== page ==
I had never read a book that wasn’t academic until Matt Haig and, now it’s something I quite enjoy! Don’t be scared about trying new things. Yes you might do some things you don’t really enjoy, but if you find one thing you love it really helps to open the door, and it just helps with your mood.
Final message -. Take a few deep breaths, and enjoy life. Remove yourself from situations that have a negative impact on you. Take it a day at a time and don’t worry about what’s ahead. You have to live life in the now otherwise you won’t live at all. Obviously you need to plan some things, but don’t get caught up in it.
Remember to talk, whether its mental health related or just spending time with friends or family. It is good to have some alone time no doubt, but when you’re struggling, being by yourself can cause risks. I still struggle every day, but I have started to build my tool box of coping strategies. There’s a long way to go, but I can see the light at the end of the tunnel, and you can too if you look hard enough.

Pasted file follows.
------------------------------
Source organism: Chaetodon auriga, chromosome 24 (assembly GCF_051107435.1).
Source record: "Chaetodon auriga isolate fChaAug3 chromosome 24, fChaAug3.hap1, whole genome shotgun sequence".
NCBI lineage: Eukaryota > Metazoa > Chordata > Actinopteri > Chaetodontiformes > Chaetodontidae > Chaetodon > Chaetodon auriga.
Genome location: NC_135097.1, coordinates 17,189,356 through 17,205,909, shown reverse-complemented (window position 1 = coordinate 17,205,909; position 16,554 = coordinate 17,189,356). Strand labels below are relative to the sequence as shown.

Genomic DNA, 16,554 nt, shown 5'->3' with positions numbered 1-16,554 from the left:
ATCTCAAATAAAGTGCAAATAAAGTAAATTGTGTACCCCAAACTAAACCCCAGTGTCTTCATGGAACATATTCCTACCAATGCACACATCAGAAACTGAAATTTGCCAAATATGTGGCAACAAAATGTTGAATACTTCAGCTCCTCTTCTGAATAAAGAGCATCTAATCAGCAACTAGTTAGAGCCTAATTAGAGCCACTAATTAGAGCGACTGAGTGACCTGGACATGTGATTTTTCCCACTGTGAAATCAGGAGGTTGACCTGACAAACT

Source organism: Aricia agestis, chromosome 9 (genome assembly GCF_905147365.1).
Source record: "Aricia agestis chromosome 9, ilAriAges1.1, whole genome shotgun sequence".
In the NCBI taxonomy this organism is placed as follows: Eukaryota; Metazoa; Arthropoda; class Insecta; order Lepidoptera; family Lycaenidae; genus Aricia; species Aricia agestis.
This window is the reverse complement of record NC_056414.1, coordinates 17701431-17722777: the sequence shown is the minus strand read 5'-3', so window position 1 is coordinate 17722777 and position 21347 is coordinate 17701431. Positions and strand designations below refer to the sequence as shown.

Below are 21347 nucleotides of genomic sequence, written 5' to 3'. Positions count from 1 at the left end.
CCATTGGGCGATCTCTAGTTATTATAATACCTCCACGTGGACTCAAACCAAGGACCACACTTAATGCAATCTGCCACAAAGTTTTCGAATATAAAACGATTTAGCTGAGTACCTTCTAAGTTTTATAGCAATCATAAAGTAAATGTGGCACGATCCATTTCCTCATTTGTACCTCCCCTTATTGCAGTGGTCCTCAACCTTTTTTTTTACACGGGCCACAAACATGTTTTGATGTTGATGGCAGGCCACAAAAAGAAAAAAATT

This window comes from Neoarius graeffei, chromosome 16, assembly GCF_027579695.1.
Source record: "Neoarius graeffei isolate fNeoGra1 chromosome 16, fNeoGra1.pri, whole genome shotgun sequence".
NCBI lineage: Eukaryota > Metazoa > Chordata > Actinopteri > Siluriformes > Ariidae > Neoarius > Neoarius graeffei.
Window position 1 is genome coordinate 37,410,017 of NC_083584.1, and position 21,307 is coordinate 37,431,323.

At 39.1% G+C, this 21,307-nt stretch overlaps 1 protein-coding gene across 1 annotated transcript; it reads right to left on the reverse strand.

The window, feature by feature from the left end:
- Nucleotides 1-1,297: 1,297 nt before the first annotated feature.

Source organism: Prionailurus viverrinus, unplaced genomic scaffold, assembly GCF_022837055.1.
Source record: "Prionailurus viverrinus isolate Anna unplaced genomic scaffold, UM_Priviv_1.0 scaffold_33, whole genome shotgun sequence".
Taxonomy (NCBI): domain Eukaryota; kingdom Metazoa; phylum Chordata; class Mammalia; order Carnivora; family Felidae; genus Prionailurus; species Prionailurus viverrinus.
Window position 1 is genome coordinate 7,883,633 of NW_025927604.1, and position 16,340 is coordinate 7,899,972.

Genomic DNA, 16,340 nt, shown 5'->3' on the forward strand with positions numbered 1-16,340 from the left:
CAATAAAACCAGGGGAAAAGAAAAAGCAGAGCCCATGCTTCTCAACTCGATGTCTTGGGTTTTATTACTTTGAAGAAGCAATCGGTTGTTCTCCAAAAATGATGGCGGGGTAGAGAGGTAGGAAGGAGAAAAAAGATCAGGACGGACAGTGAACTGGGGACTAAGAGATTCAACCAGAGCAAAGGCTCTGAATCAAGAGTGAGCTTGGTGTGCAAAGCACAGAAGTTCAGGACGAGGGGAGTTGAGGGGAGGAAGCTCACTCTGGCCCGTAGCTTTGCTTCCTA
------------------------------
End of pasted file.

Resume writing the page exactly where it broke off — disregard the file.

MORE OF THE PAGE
Remember to laugh, lots of laughter is great, the type of laughing when your stomach hurts, happy tears rolling down your face. Laughter is a sign of happiness, and happiness is amazing. It’s so amazing it doesn’t even have to be yours. Seeing people you love and care for being happy and laughing can genuinely make you feel better. Surround yourself around those who make you feel happiness and it’ll help you make it through a day at a time.
Dave - 5 Ways to Wellbeing
5 Ways to Wellbeing
Being at university can be a rollercoaster of a ride with regards to your wellbeing. It can be exciting, daunting, stressful. You can have some of your happiest moments, and sense of achievement, but also for some, it can lead to some very unhappy moments in our life.
We are all on the mental health continuum. The continuum isn’t static, we move around the continuum, ideally being in the minimal mental health difficulties, and the optimal mental wellbeing quadrant. Regardless of where we are on Mental Health Difficulties axis, we can do things to improve our mental wellbeing.